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Our POV

What does great customer experiences mean?

Patience is no longer a virtue

The old expression has lost its meaning in today’s world, where top brands like Amazon, Uber and Netflix have changed the expectations of consumers. We don’t have 10 minutes to wait for a cab anymore and we definitely don’t have time to drive to Blockbuster to rent a movie or to wait until 8 p.m. to “pay per view” the movie through our cable provider.

 

Although very few companies actually compete with those digital powerhouses, today’s consumers have become accustomed to their real-time service. The emergence of this “impatience” has become a fundamental difference between businesses that know what their customers want and those that don’t. Today’s customers don’t just expect faster service, they demand it.

Conversations create engagement

If you’re treating your customers like robots and relying only on automated responses, you’re missing an opportunity to really engage with them and create a personal connection with your brand. In an effort to simplify customer service and respond faster, too many businesses are using technology to deflect conversation. Think about the experience of calling a business and having to sort through an automated phone tree of options that never gets you the right answer when you need it.

 

Customers want and demand service when and where they are. The most successful businesses realize a mix of high tech and high touch is necessary to engage today’s consumers. Technology can be used to automate simple responses and actions, but it also should be creating more personal conversations and smart enough to identify complex issues that require human interaction.

Nobody likes support tickets

In our real-time economy, even the slightest time delay or missed expectation can be the difference between a positive or negative customer experience. Living up to these ridgid consumer expectations will prove challenging for businesses that have failed to modernized their approach to customer service.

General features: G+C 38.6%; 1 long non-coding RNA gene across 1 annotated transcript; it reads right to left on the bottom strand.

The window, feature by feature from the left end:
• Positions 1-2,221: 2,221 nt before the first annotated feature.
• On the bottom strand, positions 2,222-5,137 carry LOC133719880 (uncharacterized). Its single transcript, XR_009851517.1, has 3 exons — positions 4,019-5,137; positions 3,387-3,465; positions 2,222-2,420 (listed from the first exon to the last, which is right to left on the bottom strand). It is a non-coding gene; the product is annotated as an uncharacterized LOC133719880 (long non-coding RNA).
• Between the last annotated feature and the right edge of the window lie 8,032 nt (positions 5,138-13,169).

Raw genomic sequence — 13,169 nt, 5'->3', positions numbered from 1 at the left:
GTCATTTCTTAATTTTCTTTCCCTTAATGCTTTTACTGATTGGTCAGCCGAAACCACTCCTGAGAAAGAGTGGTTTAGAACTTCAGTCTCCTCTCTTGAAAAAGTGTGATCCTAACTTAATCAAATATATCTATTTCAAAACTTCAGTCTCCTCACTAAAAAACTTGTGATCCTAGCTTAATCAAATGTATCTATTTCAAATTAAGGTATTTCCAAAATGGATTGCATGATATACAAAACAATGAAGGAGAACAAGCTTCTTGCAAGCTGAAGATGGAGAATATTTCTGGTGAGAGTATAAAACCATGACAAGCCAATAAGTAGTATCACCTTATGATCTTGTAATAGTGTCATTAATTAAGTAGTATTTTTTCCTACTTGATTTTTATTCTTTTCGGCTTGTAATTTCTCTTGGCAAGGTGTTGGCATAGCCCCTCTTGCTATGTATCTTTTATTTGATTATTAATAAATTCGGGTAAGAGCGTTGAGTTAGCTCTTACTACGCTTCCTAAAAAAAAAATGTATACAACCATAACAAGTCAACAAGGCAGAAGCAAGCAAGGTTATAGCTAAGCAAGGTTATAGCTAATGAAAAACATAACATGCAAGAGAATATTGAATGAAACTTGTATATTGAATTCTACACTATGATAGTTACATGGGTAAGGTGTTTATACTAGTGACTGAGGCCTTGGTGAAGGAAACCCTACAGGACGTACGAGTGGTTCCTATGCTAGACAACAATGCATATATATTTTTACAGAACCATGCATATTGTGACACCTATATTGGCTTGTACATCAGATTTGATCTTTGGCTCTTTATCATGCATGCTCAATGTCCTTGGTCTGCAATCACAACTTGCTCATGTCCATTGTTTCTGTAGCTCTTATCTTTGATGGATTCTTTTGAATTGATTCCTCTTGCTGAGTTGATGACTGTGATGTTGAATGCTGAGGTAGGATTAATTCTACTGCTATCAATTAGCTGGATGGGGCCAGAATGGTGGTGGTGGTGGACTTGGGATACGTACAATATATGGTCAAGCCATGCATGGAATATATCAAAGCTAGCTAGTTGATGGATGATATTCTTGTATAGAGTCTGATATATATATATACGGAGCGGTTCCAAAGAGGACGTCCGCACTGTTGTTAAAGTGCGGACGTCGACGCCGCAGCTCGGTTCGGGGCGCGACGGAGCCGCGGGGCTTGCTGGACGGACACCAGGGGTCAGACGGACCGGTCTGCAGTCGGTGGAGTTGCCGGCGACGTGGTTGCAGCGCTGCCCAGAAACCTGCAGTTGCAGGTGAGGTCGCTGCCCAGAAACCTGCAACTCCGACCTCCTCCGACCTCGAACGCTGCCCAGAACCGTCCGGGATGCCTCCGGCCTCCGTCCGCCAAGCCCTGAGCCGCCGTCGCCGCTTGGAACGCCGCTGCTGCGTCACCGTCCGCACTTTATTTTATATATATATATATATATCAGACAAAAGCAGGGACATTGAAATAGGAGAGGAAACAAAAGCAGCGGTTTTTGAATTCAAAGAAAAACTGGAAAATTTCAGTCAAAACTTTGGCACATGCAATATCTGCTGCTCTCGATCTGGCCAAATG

Conversely, brands that can connect real-time customer insights with real-time customer interaction will have a decisive experiential advantage over their competition. At Zingle, we call this an “in-the-moment” service experience.

Loyalty punch cards are dead

Businesses can no longer afford to think of their customers as homogeneous — even the most common recurring interactions between businesses and consumers will have varying degrees of significance amongst the hundreds of personality types with which businesses interact daily.

 

As consumers grow increasingly demanding of authentic, individualized experiences, “one-size-fits-all” programs designed to generate brand loyalty with discounts and giveaways will become less and less effective.

Great experiences don’t just happen

Smart brands don’t send complex surveys to customers days after their purchase. They listen intently for feedback and proactively ask in the moment and use those insights to design and execute brand-differentiated service experiences.

 

Because consumer expectations have grown increasingly complex, businesses must invest time, effort and money into better understanding their customers prior to designing their customers’ experience. Failing to do so will result in a service experience that feels pre-packaged and disingenuous.